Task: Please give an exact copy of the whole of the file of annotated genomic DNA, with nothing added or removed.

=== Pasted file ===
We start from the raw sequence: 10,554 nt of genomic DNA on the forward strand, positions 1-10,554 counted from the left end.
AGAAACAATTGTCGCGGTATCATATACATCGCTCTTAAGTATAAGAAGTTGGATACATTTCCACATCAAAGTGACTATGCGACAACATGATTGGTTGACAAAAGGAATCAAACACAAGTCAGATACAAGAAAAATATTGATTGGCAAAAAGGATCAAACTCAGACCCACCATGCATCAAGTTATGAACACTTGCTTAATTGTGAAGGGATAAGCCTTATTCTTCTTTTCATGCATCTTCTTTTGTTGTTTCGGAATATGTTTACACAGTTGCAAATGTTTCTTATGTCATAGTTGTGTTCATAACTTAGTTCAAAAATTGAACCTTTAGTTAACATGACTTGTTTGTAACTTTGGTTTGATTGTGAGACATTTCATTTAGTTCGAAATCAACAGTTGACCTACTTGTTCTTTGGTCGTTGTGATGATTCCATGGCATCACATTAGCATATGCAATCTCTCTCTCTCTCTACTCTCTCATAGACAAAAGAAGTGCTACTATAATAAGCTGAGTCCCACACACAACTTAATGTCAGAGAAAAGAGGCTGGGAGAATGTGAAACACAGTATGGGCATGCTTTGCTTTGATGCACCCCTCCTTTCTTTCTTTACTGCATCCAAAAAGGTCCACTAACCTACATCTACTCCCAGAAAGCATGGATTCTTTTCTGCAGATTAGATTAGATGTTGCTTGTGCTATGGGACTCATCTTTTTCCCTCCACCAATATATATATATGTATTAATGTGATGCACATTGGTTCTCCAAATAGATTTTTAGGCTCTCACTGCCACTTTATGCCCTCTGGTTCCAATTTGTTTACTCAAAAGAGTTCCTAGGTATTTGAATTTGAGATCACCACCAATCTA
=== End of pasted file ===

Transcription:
We start from the raw sequence: 10,554 nt of genomic DNA on the forward strand, positions 1-10,554 counted from the left end.
AGAAACAATTGTCGCGGTATCATATACATCGCTCTTAAGTATAAGAAGTTGGATACATTTCCACATCAAAGTGACTATGCGACAACATGATTGGTTGACAAAAGGAATCAAACACAAGTCAGATACAAGAAAAATATTGATTGGCAAAAAGGATCAAACTCAGACCCACCATGCATCAAGTTATGAACACTTGCTTAATTGTGAAGGGATAAGCCTTATTCTTCTTTTCATGCATCTTCTTTTGTTGTTTCGGAATATGTTTACACAGTTGCAAATGTTTCTTATGTCATAGTTGTGTTCATAACTTAGTTCAAAAATTGAACCTTTAGTTAACATGACTTGTTTGTAACTTTGGTTTGATTGTGAGACATTTCATTTAGTTCGAAATCAACAGTTGACCTACTTGTTCTTTGGTCGTTGTGATGATTCCATGGCATCACATTAGCATATGCAATCTCTCTCTCTCTCTACTCTCTCATAGACAAAAGAAGTGCTACTATAATAAGCTGAGTCCCACACACAACTTAATGTCAGAGAAAAGAGGCTGGGAGAATGTGAAACACAGTATGGGCATGCTTTGCTTTGATGCACCCCTCCTTTCTTTCTTTACTGCATCCAAAAAGGTCCACTAACCTACATCTACTCCCAGAAAGCATGGATTCTTTTCTGCAGATTAGATTAGATGTTGCTTGTGCTATGGGACTCATCTTTTTCCCTCCACCAATATATATATATGTATTAATGTGATGCACATTGGTTCTCCAAATAGATTTTTAGGCTCTCACTGCCACTTTATGCCCTCTGGTTCCAATTTGTTTACTCAAAAGAGTTCCTAGGTATTTGAATTTGAGATCACCACCAATCTA